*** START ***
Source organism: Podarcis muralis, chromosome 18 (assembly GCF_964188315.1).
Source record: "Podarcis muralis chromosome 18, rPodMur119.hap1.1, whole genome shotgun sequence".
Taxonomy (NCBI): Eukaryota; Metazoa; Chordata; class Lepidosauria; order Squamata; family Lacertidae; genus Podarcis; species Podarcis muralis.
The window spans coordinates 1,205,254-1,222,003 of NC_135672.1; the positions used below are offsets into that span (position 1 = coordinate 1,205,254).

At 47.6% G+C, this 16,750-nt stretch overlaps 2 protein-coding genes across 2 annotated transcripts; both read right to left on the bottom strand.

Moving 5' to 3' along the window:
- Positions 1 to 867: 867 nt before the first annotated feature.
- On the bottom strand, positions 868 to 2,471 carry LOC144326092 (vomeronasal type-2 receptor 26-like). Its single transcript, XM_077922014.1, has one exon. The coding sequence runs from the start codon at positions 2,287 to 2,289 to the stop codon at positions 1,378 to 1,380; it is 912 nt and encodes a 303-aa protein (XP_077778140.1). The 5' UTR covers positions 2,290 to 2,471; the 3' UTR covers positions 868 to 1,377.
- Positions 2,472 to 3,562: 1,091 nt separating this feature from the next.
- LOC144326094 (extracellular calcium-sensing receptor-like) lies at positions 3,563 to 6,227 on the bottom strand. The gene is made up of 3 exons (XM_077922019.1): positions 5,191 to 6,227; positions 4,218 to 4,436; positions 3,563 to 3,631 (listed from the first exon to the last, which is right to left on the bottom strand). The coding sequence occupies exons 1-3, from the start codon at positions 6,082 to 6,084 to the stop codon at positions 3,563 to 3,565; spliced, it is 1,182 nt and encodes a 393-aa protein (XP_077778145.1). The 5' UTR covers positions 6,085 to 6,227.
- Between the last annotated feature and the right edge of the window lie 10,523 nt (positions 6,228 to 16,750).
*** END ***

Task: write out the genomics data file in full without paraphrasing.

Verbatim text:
Source organism: Podarcis muralis, chromosome 18 (assembly GCF_964188315.1).
Source record: "Podarcis muralis chromosome 18, rPodMur119.hap1.1, whole genome shotgun sequence".
Taxonomy (NCBI): Eukaryota; Metazoa; Chordata; class Lepidosauria; order Squamata; family Lacertidae; genus Podarcis; species Podarcis muralis.
The window spans coordinates 1,205,254-1,222,003 of NC_135672.1; the positions used below are offsets into that span (position 1 = coordinate 1,205,254).

At 47.6% G+C, this 16,750-nt stretch overlaps 2 protein-coding genes across 2 annotated transcripts; both read right to left on the bottom strand.

Moving 5' to 3' along the window:
- Positions 1 to 867: 867 nt before the first annotated feature.
- On the bottom strand, positions 868 to 2,471 carry LOC144326092 (vomeronasal type-2 receptor 26-like). Its single transcript, XM_077922014.1, has one exon. The coding sequence runs from the start codon at positions 2,287 to 2,289 to the stop codon at positions 1,378 to 1,380; it is 912 nt and encodes a 303-aa protein (XP_077778140.1). The 5' UTR covers positions 2,290 to 2,471; the 3' UTR covers positions 868 to 1,377.
- Positions 2,472 to 3,562: 1,091 nt separating this feature from the next.
- LOC144326094 (extracellular calcium-sensing receptor-like) lies at positions 3,563 to 6,227 on the bottom strand. The gene is made up of 3 exons (XM_077922019.1): positions 5,191 to 6,227; positions 4,218 to 4,436; positions 3,563 to 3,631 (listed from the first exon to the last, which is right to left on the bottom strand). The coding sequence occupies exons 1-3, from the start codon at positions 6,082 to 6,084 to the stop codon at positions 3,563 to 3,565; spliced, it is 1,182 nt and encodes a 393-aa protein (XP_077778145.1). The 5' UTR covers positions 6,085 to 6,227.
- Between the last annotated feature and the right edge of the window lie 10,523 nt (positions 6,228 to 16,750).